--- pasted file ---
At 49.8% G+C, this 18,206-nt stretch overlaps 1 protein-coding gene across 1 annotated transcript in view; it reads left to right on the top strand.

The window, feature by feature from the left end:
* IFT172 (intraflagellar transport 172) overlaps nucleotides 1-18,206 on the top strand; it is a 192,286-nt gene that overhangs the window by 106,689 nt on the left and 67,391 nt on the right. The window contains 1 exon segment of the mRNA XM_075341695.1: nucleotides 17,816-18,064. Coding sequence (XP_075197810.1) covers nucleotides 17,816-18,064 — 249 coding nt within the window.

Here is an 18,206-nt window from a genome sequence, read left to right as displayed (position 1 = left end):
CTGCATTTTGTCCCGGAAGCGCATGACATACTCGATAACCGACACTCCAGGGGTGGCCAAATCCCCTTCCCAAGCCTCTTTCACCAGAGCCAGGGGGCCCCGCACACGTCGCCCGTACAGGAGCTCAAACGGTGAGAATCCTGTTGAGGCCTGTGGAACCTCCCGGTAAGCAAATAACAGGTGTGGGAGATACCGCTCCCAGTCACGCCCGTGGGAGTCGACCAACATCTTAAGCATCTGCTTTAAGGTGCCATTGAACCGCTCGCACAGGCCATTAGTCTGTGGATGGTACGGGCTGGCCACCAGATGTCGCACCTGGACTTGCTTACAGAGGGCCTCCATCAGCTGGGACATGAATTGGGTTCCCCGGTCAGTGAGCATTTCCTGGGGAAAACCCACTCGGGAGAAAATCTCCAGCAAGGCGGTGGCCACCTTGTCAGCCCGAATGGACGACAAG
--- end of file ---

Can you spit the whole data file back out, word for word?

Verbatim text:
At 49.8% G+C, this 18,206-nt stretch overlaps 1 protein-coding gene across 1 annotated transcript in view; it reads left to right on the top strand.

The window, feature by feature from the left end:
* IFT172 (intraflagellar transport 172) overlaps nucleotides 1-18,206 on the top strand; it is a 192,286-nt gene that overhangs the window by 106,689 nt on the left and 67,391 nt on the right. The window contains 1 exon segment of the mRNA XM_075341695.1: nucleotides 17,816-18,064. Coding sequence (XP_075197810.1) covers nucleotides 17,816-18,064 — 249 coding nt within the window.

Here is an 18,206-nt window from a genome sequence, read left to right as displayed (position 1 = left end):
CTGCATTTTGTCCCGGAAGCGCATGACATACTCGATAACCGACACTCCAGGGGTGGCCAAATCCCCTTCCCAAGCCTCTTTCACCAGAGCCAGGGGGCCCCGCACACGTCGCCCGTACAGGAGCTCAAACGGTGAGAATCCTGTTGAGGCCTGTGGAACCTCCCGGTAAGCAAATAACAGGTGTGGGAGATACCGCTCCCAGTCACGCCCGTGGGAGTCGACCAACATCTTAAGCATCTGCTTTAAGGTGCCATTGAACCGCTCGCACAGGCCATTAGTCTGTGGATGGTACGGGCTGGCCACCAGATGTCGCACCTGGACTTGCTTACAGAGGGCCTCCATCAGCTGGGACATGAATTGGGTTCCCCGGTCAGTGAGCATTTCCTGGGGAAAACCCACTCGGGAGAAAATCTCCAGCAAGGCGGTGGCCACCTTGTCAGCCCGAATGGACGACAAG